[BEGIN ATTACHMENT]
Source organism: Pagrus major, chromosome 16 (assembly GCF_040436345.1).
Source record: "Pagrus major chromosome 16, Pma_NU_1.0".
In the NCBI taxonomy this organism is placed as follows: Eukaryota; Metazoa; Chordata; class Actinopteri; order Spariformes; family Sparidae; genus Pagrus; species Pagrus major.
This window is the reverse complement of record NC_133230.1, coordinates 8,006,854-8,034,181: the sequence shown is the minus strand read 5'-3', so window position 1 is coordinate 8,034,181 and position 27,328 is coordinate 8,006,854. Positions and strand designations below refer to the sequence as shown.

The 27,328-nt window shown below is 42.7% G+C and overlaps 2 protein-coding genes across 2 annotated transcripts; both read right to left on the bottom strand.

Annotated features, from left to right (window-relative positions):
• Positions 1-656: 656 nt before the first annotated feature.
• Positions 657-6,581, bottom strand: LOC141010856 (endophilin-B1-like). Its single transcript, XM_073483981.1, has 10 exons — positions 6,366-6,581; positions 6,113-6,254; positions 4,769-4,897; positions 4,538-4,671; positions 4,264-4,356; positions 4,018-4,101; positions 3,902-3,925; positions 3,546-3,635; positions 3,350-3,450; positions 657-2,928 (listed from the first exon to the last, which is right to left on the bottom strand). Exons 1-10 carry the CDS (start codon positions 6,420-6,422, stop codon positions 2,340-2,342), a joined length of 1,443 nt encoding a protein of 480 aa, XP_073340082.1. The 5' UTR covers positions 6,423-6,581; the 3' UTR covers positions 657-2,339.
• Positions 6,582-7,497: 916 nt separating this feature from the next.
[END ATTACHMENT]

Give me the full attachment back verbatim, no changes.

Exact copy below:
Source organism: Pagrus major, chromosome 16 (assembly GCF_040436345.1).
Source record: "Pagrus major chromosome 16, Pma_NU_1.0".
In the NCBI taxonomy this organism is placed as follows: Eukaryota; Metazoa; Chordata; class Actinopteri; order Spariformes; family Sparidae; genus Pagrus; species Pagrus major.
This window is the reverse complement of record NC_133230.1, coordinates 8,006,854-8,034,181: the sequence shown is the minus strand read 5'-3', so window position 1 is coordinate 8,034,181 and position 27,328 is coordinate 8,006,854. Positions and strand designations below refer to the sequence as shown.

The 27,328-nt window shown below is 42.7% G+C and overlaps 2 protein-coding genes across 2 annotated transcripts; both read right to left on the bottom strand.

Annotated features, from left to right (window-relative positions):
• Positions 1-656: 656 nt before the first annotated feature.
• Positions 657-6,581, bottom strand: LOC141010856 (endophilin-B1-like). Its single transcript, XM_073483981.1, has 10 exons — positions 6,366-6,581; positions 6,113-6,254; positions 4,769-4,897; positions 4,538-4,671; positions 4,264-4,356; positions 4,018-4,101; positions 3,902-3,925; positions 3,546-3,635; positions 3,350-3,450; positions 657-2,928 (listed from the first exon to the last, which is right to left on the bottom strand). Exons 1-10 carry the CDS (start codon positions 6,420-6,422, stop codon positions 2,340-2,342), a joined length of 1,443 nt encoding a protein of 480 aa, XP_073340082.1. The 5' UTR covers positions 6,423-6,581; the 3' UTR covers positions 657-2,339.
• Positions 6,582-7,497: 916 nt separating this feature from the next.